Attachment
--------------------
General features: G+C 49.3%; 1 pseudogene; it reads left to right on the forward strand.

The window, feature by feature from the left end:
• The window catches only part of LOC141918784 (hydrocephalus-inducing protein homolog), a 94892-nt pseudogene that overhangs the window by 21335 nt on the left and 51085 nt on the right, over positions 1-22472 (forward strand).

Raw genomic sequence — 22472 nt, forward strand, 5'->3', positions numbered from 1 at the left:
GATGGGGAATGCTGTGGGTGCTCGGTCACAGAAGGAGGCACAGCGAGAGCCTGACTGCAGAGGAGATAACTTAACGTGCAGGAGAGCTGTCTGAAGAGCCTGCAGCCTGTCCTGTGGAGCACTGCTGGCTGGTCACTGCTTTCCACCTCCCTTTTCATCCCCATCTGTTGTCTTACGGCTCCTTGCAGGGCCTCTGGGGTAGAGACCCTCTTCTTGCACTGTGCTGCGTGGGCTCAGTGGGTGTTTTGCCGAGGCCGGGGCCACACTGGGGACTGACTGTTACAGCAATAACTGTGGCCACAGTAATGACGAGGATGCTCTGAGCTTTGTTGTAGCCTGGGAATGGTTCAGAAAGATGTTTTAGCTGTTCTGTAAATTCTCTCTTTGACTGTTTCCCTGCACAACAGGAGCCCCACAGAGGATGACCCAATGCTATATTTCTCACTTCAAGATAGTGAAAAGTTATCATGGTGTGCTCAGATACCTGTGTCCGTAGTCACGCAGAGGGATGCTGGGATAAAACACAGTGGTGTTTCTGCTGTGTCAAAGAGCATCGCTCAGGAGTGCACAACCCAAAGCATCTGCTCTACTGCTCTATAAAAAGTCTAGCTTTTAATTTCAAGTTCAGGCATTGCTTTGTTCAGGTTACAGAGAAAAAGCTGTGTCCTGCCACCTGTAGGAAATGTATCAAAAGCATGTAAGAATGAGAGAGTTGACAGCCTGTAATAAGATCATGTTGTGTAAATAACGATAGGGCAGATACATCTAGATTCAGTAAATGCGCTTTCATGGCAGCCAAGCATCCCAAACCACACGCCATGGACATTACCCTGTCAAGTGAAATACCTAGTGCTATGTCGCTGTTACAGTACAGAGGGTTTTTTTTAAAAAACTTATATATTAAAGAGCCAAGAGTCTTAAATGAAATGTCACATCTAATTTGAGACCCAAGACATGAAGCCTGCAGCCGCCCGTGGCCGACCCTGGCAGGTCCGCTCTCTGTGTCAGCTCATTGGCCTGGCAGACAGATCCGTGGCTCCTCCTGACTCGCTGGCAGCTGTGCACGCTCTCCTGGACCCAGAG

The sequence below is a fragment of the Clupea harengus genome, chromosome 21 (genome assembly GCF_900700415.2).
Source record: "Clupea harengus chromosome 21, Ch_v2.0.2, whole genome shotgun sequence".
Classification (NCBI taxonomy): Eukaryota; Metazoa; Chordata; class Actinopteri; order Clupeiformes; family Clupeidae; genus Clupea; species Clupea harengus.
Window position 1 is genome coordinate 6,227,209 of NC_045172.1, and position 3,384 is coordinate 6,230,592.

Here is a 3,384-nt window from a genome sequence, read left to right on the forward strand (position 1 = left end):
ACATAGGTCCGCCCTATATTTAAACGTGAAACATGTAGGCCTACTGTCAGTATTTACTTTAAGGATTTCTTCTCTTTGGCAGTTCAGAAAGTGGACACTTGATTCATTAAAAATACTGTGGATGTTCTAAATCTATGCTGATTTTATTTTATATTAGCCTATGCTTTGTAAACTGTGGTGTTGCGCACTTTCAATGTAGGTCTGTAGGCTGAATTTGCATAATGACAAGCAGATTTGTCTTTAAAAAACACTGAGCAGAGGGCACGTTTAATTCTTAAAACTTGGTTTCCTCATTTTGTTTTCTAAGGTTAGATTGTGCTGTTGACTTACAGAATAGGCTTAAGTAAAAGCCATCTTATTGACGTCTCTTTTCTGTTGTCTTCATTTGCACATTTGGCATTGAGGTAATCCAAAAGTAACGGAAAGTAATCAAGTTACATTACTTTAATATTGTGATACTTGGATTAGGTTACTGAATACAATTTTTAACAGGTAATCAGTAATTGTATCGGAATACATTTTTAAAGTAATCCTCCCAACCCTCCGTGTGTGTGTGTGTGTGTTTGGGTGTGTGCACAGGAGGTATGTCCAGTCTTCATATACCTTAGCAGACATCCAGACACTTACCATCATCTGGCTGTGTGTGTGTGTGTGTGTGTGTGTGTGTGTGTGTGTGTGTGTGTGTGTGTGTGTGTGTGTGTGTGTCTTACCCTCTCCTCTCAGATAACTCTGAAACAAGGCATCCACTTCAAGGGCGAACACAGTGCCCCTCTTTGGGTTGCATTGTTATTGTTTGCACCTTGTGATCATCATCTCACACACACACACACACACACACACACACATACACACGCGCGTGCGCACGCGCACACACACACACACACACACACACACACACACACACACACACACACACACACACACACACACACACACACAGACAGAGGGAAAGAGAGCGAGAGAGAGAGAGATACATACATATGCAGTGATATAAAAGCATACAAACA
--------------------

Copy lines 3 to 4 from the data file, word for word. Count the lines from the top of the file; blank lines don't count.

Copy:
• The window catches only part of LOC141918784 (hydrocephalus-inducing protein homolog), a 94892-nt pseudogene that overhangs the window by 21335 nt on the left and 51085 nt on the right, over positions 1-22472 (forward strand).

Raw genomic sequence — 22472 nt, forward strand, 5'->3', positions numbered from 1 at the left: